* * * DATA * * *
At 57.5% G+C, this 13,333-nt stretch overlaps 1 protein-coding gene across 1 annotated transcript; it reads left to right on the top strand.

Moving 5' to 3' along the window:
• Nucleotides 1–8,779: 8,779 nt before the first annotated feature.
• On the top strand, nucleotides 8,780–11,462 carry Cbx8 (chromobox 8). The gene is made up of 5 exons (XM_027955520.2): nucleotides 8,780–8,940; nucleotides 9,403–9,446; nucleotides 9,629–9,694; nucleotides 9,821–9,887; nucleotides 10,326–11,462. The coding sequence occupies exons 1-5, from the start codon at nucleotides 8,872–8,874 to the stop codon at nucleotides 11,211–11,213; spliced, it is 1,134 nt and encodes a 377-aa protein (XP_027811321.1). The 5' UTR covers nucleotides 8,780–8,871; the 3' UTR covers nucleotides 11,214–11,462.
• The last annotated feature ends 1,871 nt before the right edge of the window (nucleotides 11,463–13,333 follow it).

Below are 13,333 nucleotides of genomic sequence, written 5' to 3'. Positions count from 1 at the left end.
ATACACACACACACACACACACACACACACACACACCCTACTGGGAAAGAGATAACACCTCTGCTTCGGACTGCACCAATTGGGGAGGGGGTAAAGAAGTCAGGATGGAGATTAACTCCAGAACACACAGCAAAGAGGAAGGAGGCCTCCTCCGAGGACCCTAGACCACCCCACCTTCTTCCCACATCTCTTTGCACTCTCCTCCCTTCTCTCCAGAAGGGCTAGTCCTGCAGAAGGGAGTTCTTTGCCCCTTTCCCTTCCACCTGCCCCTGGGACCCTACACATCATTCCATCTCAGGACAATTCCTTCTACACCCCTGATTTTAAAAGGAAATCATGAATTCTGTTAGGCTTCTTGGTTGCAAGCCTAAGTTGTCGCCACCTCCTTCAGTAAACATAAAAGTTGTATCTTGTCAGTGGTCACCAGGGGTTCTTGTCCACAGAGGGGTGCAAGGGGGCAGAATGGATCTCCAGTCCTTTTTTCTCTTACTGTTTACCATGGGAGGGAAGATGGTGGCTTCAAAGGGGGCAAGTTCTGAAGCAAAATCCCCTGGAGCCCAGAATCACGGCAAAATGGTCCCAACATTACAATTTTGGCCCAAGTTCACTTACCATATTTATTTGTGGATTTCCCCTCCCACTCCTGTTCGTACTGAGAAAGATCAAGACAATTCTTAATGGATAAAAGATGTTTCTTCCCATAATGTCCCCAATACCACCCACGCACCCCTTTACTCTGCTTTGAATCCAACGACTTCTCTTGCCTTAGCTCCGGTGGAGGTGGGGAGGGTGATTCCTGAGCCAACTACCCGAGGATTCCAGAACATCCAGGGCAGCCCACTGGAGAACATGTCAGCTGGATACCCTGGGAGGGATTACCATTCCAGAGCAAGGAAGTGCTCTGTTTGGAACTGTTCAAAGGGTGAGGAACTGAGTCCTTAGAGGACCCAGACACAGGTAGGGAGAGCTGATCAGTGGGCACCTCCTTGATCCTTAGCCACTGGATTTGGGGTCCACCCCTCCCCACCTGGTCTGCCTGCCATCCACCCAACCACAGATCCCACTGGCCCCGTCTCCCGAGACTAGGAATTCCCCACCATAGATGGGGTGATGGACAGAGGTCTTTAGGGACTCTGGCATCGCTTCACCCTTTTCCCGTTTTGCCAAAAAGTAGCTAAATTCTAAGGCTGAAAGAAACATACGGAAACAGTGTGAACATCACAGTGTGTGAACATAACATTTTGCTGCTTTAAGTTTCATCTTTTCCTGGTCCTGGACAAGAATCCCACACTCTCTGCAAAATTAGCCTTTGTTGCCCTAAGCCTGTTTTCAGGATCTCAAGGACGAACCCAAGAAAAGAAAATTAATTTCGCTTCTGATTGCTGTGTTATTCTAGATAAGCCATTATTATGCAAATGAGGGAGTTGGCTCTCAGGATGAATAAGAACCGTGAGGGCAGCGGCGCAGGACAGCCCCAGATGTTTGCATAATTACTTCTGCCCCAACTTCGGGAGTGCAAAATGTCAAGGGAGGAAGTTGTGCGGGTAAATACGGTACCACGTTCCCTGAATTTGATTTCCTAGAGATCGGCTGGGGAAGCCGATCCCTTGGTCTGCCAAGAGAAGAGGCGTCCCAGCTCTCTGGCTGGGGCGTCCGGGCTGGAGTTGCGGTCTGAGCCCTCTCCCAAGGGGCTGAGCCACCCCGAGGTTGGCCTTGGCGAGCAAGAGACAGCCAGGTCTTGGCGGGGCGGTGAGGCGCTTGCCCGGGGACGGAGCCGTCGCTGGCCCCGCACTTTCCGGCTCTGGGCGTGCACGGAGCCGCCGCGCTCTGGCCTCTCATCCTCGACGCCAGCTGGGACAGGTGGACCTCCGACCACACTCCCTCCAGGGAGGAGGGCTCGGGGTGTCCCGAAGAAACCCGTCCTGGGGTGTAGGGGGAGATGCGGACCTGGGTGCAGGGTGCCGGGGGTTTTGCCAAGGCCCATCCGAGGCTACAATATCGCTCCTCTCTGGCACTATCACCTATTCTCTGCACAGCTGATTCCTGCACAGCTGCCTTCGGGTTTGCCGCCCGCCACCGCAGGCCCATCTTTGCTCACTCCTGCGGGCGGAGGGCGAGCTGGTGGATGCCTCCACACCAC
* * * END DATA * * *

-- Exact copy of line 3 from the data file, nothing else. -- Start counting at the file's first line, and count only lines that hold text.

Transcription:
• Nucleotides 1–8,779: 8,779 nt before the first annotated feature.